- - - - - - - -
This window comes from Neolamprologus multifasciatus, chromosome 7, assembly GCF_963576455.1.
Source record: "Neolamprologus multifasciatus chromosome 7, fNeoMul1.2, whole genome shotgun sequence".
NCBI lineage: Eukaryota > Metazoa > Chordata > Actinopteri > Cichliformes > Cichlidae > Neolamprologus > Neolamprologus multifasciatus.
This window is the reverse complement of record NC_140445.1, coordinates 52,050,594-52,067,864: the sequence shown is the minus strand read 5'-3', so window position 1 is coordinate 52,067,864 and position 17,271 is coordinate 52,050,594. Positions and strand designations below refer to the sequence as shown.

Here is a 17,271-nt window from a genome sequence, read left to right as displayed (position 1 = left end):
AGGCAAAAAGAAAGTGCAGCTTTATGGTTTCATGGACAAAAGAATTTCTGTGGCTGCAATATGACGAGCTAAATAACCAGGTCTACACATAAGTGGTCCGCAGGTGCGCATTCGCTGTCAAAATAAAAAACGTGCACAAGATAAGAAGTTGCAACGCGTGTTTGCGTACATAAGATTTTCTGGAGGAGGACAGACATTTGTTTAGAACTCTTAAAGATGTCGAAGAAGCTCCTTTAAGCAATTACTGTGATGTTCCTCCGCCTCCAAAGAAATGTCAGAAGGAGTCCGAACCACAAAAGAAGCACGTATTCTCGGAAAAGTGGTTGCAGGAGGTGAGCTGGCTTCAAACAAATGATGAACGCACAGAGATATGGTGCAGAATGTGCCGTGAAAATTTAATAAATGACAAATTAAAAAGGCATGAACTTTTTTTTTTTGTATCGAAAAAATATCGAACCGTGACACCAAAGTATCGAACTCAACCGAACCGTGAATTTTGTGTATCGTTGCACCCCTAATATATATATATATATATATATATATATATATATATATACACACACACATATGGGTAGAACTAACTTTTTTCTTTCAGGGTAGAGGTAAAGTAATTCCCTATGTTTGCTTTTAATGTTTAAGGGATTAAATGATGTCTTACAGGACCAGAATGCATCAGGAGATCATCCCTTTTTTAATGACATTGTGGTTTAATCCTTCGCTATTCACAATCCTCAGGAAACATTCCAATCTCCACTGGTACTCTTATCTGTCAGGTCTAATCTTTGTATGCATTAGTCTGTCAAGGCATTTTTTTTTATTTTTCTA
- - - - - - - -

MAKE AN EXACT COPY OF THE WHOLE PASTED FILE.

This window comes from Neolamprologus multifasciatus, chromosome 7, assembly GCF_963576455.1.
Source record: "Neolamprologus multifasciatus chromosome 7, fNeoMul1.2, whole genome shotgun sequence".
NCBI lineage: Eukaryota > Metazoa > Chordata > Actinopteri > Cichliformes > Cichlidae > Neolamprologus > Neolamprologus multifasciatus.
This window is the reverse complement of record NC_140445.1, coordinates 52,050,594-52,067,864: the sequence shown is the minus strand read 5'-3', so window position 1 is coordinate 52,067,864 and position 17,271 is coordinate 52,050,594. Positions and strand designations below refer to the sequence as shown.

Here is a 17,271-nt window from a genome sequence, read left to right as displayed (position 1 = left end):
AGGCAAAAAGAAAGTGCAGCTTTATGGTTTCATGGACAAAAGAATTTCTGTGGCTGCAATATGACGAGCTAAATAACCAGGTCTACACATAAGTGGTCCGCAGGTGCGCATTCGCTGTCAAAATAAAAAACGTGCACAAGATAAGAAGTTGCAACGCGTGTTTGCGTACATAAGATTTTCTGGAGGAGGACAGACATTTGTTTAGAACTCTTAAAGATGTCGAAGAAGCTCCTTTAAGCAATTACTGTGATGTTCCTCCGCCTCCAAAGAAATGTCAGAAGGAGTCCGAACCACAAAAGAAGCACGTATTCTCGGAAAAGTGGTTGCAGGAGGTGAGCTGGCTTCAAACAAATGATGAACGCACAGAGATATGGTGCAGAATGTGCCGTGAAAATTTAATAAATGACAAATTAAAAAGGCATGAACTTTTTTTTTTTGTATCGAAAAAATATCGAACCGTGACACCAAAGTATCGAACTCAACCGAACCGTGAATTTTGTGTATCGTTGCACCCCTAATATATATATATATATATATATATATATATATATATATACACACACACATATGGGTAGAACTAACTTTTTTCTTTCAGGGTAGAGGTAAAGTAATTCCCTATGTTTGCTTTTAATGTTTAAGGGATTAAATGATGTCTTACAGGACCAGAATGCATCAGGAGATCATCCCTTTTTTAATGACATTGTGGTTTAATCCTTCGCTATTCACAATCCTCAGGAAACATTCCAATCTCCACTGGTACTCTTATCTGTCAGGTCTAATCTTTGTATGCATTAGTCTGTCAAGGCATTTTTTTTTATTTTTCTA